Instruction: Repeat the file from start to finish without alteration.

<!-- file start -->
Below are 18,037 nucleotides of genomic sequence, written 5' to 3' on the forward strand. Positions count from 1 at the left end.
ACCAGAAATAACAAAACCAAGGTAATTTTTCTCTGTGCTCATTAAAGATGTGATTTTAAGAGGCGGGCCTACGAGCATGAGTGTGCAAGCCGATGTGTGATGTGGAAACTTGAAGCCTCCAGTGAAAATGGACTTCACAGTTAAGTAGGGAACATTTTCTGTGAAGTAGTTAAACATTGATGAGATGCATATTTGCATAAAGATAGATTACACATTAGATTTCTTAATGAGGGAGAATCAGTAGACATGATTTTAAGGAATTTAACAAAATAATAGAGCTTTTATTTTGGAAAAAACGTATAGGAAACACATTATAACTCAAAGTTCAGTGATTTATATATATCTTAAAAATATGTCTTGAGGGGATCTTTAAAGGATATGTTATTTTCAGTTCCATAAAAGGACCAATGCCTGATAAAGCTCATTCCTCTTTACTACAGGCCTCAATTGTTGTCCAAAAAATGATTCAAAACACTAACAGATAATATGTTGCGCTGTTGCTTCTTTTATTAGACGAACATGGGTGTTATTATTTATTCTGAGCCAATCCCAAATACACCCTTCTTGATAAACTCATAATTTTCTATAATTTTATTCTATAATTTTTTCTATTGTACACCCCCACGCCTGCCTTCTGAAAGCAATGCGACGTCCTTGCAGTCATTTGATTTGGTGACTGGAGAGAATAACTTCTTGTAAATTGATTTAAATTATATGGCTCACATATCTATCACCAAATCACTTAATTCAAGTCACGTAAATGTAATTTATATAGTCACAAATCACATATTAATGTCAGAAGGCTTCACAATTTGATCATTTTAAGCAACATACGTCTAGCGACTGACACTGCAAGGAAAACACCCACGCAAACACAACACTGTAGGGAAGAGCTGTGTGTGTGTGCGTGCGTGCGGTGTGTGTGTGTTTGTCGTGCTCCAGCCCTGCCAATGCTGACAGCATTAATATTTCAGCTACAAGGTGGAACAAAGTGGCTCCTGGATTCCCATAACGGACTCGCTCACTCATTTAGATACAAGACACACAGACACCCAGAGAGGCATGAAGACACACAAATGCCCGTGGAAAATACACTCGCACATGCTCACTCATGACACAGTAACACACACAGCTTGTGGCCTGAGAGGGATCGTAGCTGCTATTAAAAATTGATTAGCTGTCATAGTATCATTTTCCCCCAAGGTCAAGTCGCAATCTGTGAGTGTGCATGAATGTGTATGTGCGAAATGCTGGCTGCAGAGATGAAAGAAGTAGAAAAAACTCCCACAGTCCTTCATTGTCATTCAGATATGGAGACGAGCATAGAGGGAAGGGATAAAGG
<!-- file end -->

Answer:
Below are 18,037 nucleotides of genomic sequence, written 5' to 3' on the forward strand. Positions count from 1 at the left end.
ACCAGAAATAACAAAACCAAGGTAATTTTTCTCTGTGCTCATTAAAGATGTGATTTTAAGAGGCGGGCCTACGAGCATGAGTGTGCAAGCCGATGTGTGATGTGGAAACTTGAAGCCTCCAGTGAAAATGGACTTCACAGTTAAGTAGGGAACATTTTCTGTGAAGTAGTTAAACATTGATGAGATGCATATTTGCATAAAGATAGATTACACATTAGATTTCTTAATGAGGGAGAATCAGTAGACATGATTTTAAGGAATTTAACAAAATAATAGAGCTTTTATTTTGGAAAAAACGTATAGGAAACACATTATAACTCAAAGTTCAGTGATTTATATATATCTTAAAAATATGTCTTGAGGGGATCTTTAAAGGATATGTTATTTTCAGTTCCATAAAAGGACCAATGCCTGATAAAGCTCATTCCTCTTTACTACAGGCCTCAATTGTTGTCCAAAAAATGATTCAAAACACTAACAGATAATATGTTGCGCTGTTGCTTCTTTTATTAGACGAACATGGGTGTTATTATTTATTCTGAGCCAATCCCAAATACACCCTTCTTGATAAACTCATAATTTTCTATAATTTTATTCTATAATTTTTTCTATTGTACACCCCCACGCCTGCCTTCTGAAAGCAATGCGACGTCCTTGCAGTCATTTGATTTGGTGACTGGAGAGAATAACTTCTTGTAAATTGATTTAAATTATATGGCTCACATATCTATCACCAAATCACTTAATTCAAGTCACGTAAATGTAATTTATATAGTCACAAATCACATATTAATGTCAGAAGGCTTCACAATTTGATCATTTTAAGCAACATACGTCTAGCGACTGACACTGCAAGGAAAACACCCACGCAAACACAACACTGTAGGGAAGAGCTGTGTGTGTGTGCGTGCGTGCGGTGTGTGTGTGTTTGTCGTGCTCCAGCCCTGCCAATGCTGACAGCATTAATATTTCAGCTACAAGGTGGAACAAAGTGGCTCCTGGATTCCCATAACGGACTCGCTCACTCATTTAGATACAAGACACACAGACACCCAGAGAGGCATGAAGACACACAAATGCCCGTGGAAAATACACTCGCACATGCTCACTCATGACACAGTAACACACACAGCTTGTGGCCTGAGAGGGATCGTAGCTGCTATTAAAAATTGATTAGCTGTCATAGTATCATTTTCCCCCAAGGTCAAGTCGCAATCTGTGAGTGTGCATGAATGTGTATGTGCGAAATGCTGGCTGCAGAGATGAAAGAAGTAGAAAAAACTCCCACAGTCCTTCATTGTCATTCAGATATGGAGACGAGCATAGAGGGAAGGGATAAAGG